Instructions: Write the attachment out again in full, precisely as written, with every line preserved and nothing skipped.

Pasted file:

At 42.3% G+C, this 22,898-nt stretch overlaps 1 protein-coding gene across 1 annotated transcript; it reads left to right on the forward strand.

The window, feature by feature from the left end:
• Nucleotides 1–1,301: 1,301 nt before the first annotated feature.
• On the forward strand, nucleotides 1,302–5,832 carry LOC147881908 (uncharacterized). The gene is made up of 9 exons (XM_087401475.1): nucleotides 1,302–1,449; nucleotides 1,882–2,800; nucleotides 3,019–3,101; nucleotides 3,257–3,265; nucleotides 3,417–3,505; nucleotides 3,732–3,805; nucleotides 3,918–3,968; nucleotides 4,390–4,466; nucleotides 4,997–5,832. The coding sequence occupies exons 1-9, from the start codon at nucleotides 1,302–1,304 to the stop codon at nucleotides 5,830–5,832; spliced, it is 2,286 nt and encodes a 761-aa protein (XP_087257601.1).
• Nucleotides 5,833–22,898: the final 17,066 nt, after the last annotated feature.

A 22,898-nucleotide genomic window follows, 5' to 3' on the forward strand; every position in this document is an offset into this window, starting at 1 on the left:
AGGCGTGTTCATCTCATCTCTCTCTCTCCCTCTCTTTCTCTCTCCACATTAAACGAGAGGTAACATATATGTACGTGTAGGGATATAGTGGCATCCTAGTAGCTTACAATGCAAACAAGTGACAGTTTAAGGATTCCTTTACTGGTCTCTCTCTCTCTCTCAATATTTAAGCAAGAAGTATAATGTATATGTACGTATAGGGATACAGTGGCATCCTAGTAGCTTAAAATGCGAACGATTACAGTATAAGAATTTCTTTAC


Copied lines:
At 42.3% G+C, this 22,898-nt stretch overlaps 1 protein-coding gene across 1 annotated transcript; it reads left to right on the forward strand.

The window, feature by feature from the left end:
• Nucleotides 1–1,301: 1,301 nt before the first annotated feature.
• On the forward strand, nucleotides 1,302–5,832 carry LOC147881908 (uncharacterized). The gene is made up of 9 exons (XM_087401475.1): nucleotides 1,302–1,449; nucleotides 1,882–2,800; nucleotides 3,019–3,101; nucleotides 3,257–3,265; nucleotides 3,417–3,505; nucleotides 3,732–3,805; nucleotides 3,918–3,968; nucleotides 4,390–4,466; nucleotides 4,997–5,832. The coding sequence occupies exons 1-9, from the start codon at nucleotides 1,302–1,304 to the stop codon at nucleotides 5,830–5,832; spliced, it is 2,286 nt and encodes a 761-aa protein (XP_087257601.1).
• Nucleotides 5,833–22,898: the final 17,066 nt, after the last annotated feature.

A 22,898-nucleotide genomic window follows, 5' to 3' on the forward strand; every position in this document is an offset into this window, starting at 1 on the left:
AGGCGTGTTCATCTCATCTCTCTCTCTCCCTCTCTTTCTCTCTCCACATTAAACGAGAGGTAACATATATGTACGTGTAGGGATATAGTGGCATCCTAGTAGCTTACAATGCAAACAAGTGACAGTTTAAGGATTCCTTTACTGGTCTCTCTCTCTCTCTCAATATTTAAGCAAGAAGTATAATGTATATGTACGTATAGGGATACAGTGGCATCCTAGTAGCTTAAAATGCGAACGATTACAGTATAAGAATTTCTTTAC